Tuesday, 30 March 2010

A Vermentino 3 Ways

The 2009 whites are at long last all safely in bottle. I certainly saved the best for last by finishing off the stunning 2009 vintage with my very own special Vermentino Un Vent de Folie.

This is a very special wine – a real winemakers wine – as it combines inspiration, creativity, winemaking skill and sheer graft. I first tasted the exquisite Vermentino grape whilst in northern Corsica last June and after quizzing the local winemakers about vineyard ripeness and winemaking techniques, I decided that I had to make one myself!

However getting grapes out of Corsica is virtually impossible so I started my search for this very special grape in the diverse region of the Languedoc in the south of France. I thought I would never find any but my hard detective work finally paid off and I discovered a superb vineyard in the forgotten hills north of Beziers.

Vermentino is a very difficult grape to work with. Many vineyards are planted on unsuitable soils and severely over cropped meaning the resulting wine often ends up in the vast pool of quaffing white wines of the Languedoc. Although with a good eye for vineyard site, some good detective work, lots of driving, lots of berry tasting, some crop thinning, patience and clever winemaking, I was confident I could pull it off. I had to as this was going to be the white version of my super high quality Un Vent de Folie red; pressure was on!

I started with the slow task of carefully tasting the berries in each vineyard before I finally discovered 3 different vineyard parcels that I believed would give me the base for my from which to work from.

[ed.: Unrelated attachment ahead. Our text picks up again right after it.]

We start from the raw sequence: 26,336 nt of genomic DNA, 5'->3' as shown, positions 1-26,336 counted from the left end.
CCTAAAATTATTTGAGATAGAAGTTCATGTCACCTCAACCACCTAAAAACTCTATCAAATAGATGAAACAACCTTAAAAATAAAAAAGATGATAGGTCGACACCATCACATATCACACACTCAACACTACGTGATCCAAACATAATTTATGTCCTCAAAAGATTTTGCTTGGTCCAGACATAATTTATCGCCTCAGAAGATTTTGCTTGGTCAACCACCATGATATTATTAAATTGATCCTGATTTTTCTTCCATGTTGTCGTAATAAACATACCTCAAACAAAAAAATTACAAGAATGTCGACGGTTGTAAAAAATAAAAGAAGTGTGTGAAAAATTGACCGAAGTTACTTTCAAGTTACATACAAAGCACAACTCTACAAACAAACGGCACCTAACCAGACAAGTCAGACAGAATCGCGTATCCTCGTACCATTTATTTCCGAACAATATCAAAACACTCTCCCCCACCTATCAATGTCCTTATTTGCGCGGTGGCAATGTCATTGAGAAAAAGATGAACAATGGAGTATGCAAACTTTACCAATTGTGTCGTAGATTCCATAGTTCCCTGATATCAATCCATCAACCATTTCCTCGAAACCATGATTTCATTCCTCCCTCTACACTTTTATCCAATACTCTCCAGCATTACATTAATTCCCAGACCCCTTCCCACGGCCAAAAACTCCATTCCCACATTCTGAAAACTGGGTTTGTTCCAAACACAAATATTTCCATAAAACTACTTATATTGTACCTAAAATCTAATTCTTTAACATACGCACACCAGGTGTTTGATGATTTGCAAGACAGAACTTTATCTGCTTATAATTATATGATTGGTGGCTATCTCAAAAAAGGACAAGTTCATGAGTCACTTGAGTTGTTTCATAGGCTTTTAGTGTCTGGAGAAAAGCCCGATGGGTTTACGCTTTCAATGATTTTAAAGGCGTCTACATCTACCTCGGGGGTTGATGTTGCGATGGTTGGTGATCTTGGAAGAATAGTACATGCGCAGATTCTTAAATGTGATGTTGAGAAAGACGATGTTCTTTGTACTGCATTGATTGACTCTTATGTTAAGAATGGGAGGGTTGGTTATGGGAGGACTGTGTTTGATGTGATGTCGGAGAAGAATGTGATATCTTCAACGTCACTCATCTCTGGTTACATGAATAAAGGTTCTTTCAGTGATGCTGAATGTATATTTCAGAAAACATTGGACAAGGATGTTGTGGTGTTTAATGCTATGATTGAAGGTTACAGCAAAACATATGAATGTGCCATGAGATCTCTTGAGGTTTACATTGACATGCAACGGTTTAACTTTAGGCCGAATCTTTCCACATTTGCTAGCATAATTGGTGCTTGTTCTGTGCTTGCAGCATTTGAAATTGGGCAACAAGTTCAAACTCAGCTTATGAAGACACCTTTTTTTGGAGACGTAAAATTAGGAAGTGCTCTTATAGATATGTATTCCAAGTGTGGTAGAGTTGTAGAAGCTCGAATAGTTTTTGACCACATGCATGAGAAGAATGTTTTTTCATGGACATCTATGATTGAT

I decided that I was going to treat each vineyard very differently in the cellar and match each with a winemaking technique to bring out the best from each parcel of vines with the vision of blending all three together to make the perfect wine!

The riper and fuller bodied vineyard was given 7 hours skin contact to give some tannin ready for the 300 litre new French oak hogsheads barrels. It was then fermented with wild natural yeast and put through the secondary malo lactic fermentation (where malic acid is converted to lactic acid) to give real richness, spice and mid palate weight.

The second, more acidic and fresher vineyard, was pressed clean, settled, removed from the sediment immediately. It was fermented in a cold temperature controlled stainless steel vat to preserve the zesty fruit and acidity, so it could be what winemakers call the backbone of the final blend.

The third and final vineyard was the most balanced and complex of all. I treated this like the Corsicans but also adding a hint of Burgundian winemaking that I had learnt some years ago. The wine was made in old barrels, so as not to give oak flavour but to preserve the natural fruit, using the unique barrel environment for roundness, balance and ageing potential.

After 6 months of careful patient winemaking and daily barrel tasting I can finally announce that the wine is finished and that’s my ‘Vermentino 3 Ways'!

Libby and I tried the first bottle this weekend and I matched fresh parsley and oregano marinated monkfish wrapped in sage and Parma ham, accompanied with a rocket and caramelised shallot salad. The result? Well, I was secretly rather pleased with myself indeed and Libby rather liked it too!

I hope you will try this wine and find everything I experienced but in a bottle!


Thursday, 25 March 2010

At last my GG is in bottle. This was actually the first vineyards we harvested way back on the 2nd of September 2009!

After spending 6 months in oak barrels at the Chai, the wine has clarified and stabilised perfectly all by itself so no pre-bottling filtration needed and that means this is the purest and most flavour-packed GG so far!